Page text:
Most movies like Snitch simply exist to have four or five big action scenes and a couple of scenes where the heroes glower and the villains chew the scenery. Snitch has action scenes — director-writer Ric Roman Waugh was a stunt man and stunt director for years, just like Hal Needham (Smokey and the Bandit). But there are only a few of them, only one that’s somewhat over the top (the last 16-wheeler chase)  and anyway, these scenes don’t  overwhelm the movie. Instead, what keeps you watching are the characters and the suspense whipped up by the sight of John and Daniel (and their families)  getting into worse and worse danger. It’s  a peril that we’re not sure that either of them can handle — as we would be fairly certain in the usual action movie.

In the usual crime thriller (which often involves drugs), the hero can handle everybody and we never doubt it from the moment we read the credits. Here we’re not so sure that Johnson can get out of this alive or at least uninjured. In addition, we probably don’t like Meighan (at least I didn’t, and I usually love Susan Sarandon) and we’re not sure of Cooper. John has a credible and sympathetic motivation: his love for his son and the guilt he feels about neglecting him. And  suspense is also generated by Jason’s fear that he’ll be destroyed by prison life, and John‘s that he‘ll be found out.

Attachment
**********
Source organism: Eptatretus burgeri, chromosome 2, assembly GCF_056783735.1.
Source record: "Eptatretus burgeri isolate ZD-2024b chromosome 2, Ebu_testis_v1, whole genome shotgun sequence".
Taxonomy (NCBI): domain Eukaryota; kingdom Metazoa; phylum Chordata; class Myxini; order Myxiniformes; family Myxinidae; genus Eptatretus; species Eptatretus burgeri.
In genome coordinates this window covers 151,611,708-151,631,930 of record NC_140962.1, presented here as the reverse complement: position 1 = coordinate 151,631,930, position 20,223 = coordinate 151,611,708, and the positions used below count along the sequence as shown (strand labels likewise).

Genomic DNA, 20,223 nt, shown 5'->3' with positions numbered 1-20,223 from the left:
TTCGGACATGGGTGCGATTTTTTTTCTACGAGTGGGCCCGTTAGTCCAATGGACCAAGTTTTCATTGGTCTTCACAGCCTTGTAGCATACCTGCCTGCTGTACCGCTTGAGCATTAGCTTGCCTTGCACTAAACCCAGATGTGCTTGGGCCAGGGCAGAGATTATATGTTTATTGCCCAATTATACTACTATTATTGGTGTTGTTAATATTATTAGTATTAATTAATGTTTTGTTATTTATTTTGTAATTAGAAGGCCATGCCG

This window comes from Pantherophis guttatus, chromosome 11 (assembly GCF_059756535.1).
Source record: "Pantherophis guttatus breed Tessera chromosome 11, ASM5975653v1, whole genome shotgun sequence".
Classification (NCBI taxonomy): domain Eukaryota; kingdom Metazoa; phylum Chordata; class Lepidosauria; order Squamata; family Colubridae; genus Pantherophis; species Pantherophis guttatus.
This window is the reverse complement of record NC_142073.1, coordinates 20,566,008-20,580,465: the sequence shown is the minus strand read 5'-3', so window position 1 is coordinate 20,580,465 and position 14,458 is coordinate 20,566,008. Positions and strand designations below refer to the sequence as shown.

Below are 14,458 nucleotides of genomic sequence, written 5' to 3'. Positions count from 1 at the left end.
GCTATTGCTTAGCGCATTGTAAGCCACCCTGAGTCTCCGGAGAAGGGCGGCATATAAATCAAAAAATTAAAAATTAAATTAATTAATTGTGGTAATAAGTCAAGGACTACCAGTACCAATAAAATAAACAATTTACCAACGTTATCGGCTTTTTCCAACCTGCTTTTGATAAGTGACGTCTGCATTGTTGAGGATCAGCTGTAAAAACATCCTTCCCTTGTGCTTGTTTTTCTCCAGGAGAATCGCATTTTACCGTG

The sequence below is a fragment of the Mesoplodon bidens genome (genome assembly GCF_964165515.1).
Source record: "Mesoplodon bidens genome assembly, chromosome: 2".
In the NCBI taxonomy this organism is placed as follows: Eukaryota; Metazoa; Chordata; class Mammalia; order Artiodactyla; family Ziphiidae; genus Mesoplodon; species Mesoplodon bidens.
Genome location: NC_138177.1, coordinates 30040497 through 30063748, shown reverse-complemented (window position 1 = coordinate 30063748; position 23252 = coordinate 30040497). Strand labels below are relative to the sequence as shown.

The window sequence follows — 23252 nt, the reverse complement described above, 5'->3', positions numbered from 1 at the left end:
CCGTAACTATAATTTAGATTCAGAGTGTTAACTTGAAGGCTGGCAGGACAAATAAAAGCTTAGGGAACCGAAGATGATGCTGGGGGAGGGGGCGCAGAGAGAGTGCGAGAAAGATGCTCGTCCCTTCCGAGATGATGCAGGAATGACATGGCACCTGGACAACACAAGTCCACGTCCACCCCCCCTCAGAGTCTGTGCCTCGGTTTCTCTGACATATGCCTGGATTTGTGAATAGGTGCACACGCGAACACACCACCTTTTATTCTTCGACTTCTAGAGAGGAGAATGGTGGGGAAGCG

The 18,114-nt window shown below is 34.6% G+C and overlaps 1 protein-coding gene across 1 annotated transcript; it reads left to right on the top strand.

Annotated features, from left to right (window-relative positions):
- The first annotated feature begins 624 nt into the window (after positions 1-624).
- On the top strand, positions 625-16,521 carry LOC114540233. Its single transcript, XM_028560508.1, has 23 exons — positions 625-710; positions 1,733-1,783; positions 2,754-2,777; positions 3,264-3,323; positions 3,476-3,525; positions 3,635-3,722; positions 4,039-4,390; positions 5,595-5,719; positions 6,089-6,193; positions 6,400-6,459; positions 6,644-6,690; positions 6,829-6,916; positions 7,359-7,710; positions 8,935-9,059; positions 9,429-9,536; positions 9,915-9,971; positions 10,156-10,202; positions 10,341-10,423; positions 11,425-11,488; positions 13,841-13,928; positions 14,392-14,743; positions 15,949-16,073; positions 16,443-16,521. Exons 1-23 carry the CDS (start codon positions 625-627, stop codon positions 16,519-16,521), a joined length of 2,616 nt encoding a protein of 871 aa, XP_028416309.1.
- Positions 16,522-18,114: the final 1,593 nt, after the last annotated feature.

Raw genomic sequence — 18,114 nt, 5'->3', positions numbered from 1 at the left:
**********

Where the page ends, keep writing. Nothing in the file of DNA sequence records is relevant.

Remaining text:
The script for Snitch was co-written by Justin Haythe, who also adapted Richard Yates’ modern classic novel “Revolutionary Road” for director Sam Mendes. And it‘s  not bad at all. The dialogue is much better than usual for this kind of movie, and Johnson holds his own with an unusually strong cast. The director Waugh has a flotilla of stunt credits and some directorial ones, but he seems more interested in serious moviemaking than Needham was — entertaining as a few of Needham’s chase comedies may have been.

Waugh   handles the action well, as you’d expect, but he’s just as good with most of the non-action scenes.  There’s not a bad performance in the movie, and several of the actors — especially Williams, Bernthal and Pepper — are exceptional. I thought the movie’s color and framing sometimes looked too rough and ugly. But at least the cinematographer (Dana Gonzales) gives Snitch a style: neo-noir crossed with mock-doc.

As for The Artist Formerly Known as The Rock, he’s unusually good here at projecting vulnerability and a good-guy likeability, qualities  he didn’t necessarily need in his earlier action movies, but which were the only saving graces of comedy dreck like The Tooth Fairy — and which could now lead him to better roles and better movies. On the strength of Snitch, he deserves them. At least he doesn’t deserve another Tooth Fairy.